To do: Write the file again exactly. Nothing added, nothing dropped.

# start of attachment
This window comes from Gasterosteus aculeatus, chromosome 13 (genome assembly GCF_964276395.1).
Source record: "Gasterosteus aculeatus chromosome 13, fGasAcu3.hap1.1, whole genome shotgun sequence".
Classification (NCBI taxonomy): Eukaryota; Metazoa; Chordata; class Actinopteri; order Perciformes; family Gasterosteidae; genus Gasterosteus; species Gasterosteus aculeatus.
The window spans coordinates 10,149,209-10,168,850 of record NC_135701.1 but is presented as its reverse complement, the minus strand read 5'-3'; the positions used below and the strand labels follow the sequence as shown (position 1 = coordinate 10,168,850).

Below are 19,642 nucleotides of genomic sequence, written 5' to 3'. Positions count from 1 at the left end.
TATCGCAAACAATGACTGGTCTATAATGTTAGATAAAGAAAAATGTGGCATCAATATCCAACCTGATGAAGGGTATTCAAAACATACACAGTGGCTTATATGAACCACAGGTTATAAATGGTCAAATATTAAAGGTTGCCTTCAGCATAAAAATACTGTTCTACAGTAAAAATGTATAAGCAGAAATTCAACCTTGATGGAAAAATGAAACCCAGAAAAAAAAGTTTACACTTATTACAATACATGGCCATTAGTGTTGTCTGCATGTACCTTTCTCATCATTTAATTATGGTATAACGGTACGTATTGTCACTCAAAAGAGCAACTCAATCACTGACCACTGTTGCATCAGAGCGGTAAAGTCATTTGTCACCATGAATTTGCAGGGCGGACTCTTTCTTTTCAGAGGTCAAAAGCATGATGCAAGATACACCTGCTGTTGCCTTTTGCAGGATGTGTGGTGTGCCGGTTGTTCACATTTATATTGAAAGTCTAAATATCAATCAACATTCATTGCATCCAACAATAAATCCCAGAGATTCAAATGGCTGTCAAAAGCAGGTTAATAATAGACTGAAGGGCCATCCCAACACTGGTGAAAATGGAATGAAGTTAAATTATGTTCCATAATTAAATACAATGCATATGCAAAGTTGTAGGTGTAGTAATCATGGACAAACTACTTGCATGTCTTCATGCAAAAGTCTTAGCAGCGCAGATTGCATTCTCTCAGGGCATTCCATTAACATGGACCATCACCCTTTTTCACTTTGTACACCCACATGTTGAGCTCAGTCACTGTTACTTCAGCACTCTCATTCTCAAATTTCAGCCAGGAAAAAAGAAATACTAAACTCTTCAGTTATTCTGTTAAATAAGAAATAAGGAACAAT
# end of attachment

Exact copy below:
This window comes from Gasterosteus aculeatus, chromosome 13 (genome assembly GCF_964276395.1).
Source record: "Gasterosteus aculeatus chromosome 13, fGasAcu3.hap1.1, whole genome shotgun sequence".
Classification (NCBI taxonomy): Eukaryota; Metazoa; Chordata; class Actinopteri; order Perciformes; family Gasterosteidae; genus Gasterosteus; species Gasterosteus aculeatus.
The window spans coordinates 10,149,209-10,168,850 of record NC_135701.1 but is presented as its reverse complement, the minus strand read 5'-3'; the positions used below and the strand labels follow the sequence as shown (position 1 = coordinate 10,168,850).

Below are 19,642 nucleotides of genomic sequence, written 5' to 3'. Positions count from 1 at the left end.
TATCGCAAACAATGACTGGTCTATAATGTTAGATAAAGAAAAATGTGGCATCAATATCCAACCTGATGAAGGGTATTCAAAACATACACAGTGGCTTATATGAACCACAGGTTATAAATGGTCAAATATTAAAGGTTGCCTTCAGCATAAAAATACTGTTCTACAGTAAAAATGTATAAGCAGAAATTCAACCTTGATGGAAAAATGAAACCCAGAAAAAAAAGTTTACACTTATTACAATACATGGCCATTAGTGTTGTCTGCATGTACCTTTCTCATCATTTAATTATGGTATAACGGTACGTATTGTCACTCAAAAGAGCAACTCAATCACTGACCACTGTTGCATCAGAGCGGTAAAGTCATTTGTCACCATGAATTTGCAGGGCGGACTCTTTCTTTTCAGAGGTCAAAAGCATGATGCAAGATACACCTGCTGTTGCCTTTTGCAGGATGTGTGGTGTGCCGGTTGTTCACATTTATATTGAAAGTCTAAATATCAATCAACATTCATTGCATCCAACAATAAATCCCAGAGATTCAAATGGCTGTCAAAAGCAGGTTAATAATAGACTGAAGGGCCATCCCAACACTGGTGAAAATGGAATGAAGTTAAATTATGTTCCATAATTAAATACAATGCATATGCAAAGTTGTAGGTGTAGTAATCATGGACAAACTACTTGCATGTCTTCATGCAAAAGTCTTAGCAGCGCAGATTGCATTCTCTCAGGGCATTCCATTAACATGGACCATCACCCTTTTTCACTTTGTACACCCACATGTTGAGCTCAGTCACTGTTACTTCAGCACTCTCATTCTCAAATTTCAGCCAGGAAAAAAGAAATACTAAACTCTTCAGTTATTCTGTTAAATAAGAAATAAGGAACAAT